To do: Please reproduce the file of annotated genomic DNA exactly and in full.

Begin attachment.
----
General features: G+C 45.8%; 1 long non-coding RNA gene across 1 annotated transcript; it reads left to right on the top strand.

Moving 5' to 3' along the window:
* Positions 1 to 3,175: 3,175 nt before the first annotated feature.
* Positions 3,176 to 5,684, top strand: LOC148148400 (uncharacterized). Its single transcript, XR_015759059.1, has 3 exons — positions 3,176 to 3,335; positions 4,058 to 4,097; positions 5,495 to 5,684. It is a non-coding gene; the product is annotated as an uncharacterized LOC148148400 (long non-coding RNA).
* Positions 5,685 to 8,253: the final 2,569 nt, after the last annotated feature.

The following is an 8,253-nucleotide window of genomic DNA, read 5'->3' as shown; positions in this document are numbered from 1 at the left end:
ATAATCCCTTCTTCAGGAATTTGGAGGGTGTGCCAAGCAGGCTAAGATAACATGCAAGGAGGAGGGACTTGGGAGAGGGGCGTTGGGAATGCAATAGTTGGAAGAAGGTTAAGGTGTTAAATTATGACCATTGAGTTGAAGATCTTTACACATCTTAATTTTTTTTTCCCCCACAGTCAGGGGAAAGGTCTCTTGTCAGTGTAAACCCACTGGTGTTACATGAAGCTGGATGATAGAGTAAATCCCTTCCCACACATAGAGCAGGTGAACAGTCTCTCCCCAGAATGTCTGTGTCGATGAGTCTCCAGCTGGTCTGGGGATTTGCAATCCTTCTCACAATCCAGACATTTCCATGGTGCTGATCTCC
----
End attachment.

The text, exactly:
General features: G+C 45.8%; 1 long non-coding RNA gene across 1 annotated transcript; it reads left to right on the top strand.

Moving 5' to 3' along the window:
* Positions 1 to 3,175: 3,175 nt before the first annotated feature.
* Positions 3,176 to 5,684, top strand: LOC148148400 (uncharacterized). Its single transcript, XR_015759059.1, has 3 exons — positions 3,176 to 3,335; positions 4,058 to 4,097; positions 5,495 to 5,684. It is a non-coding gene; the product is annotated as an uncharacterized LOC148148400 (long non-coding RNA).
* Positions 5,685 to 8,253: the final 2,569 nt, after the last annotated feature.

The following is an 8,253-nucleotide window of genomic DNA, read 5'->3' as shown; positions in this document are numbered from 1 at the left end:
ATAATCCCTTCTTCAGGAATTTGGAGGGTGTGCCAAGCAGGCTAAGATAACATGCAAGGAGGAGGGACTTGGGAGAGGGGCGTTGGGAATGCAATAGTTGGAAGAAGGTTAAGGTGTTAAATTATGACCATTGAGTTGAAGATCTTTACACATCTTAATTTTTTTTTCCCCCACAGTCAGGGGAAAGGTCTCTTGTCAGTGTAAACCCACTGGTGTTACATGAAGCTGGATGATAGAGTAAATCCCTTCCCACACATAGAGCAGGTGAACAGTCTCTCCCCAGAATGTCTGTGTCGATGAGTCTCCAGCTGGTCTGGGGATTTGCAATCCTTCTCACAATCCAGACATTTCCATGGTGCTGATCTCC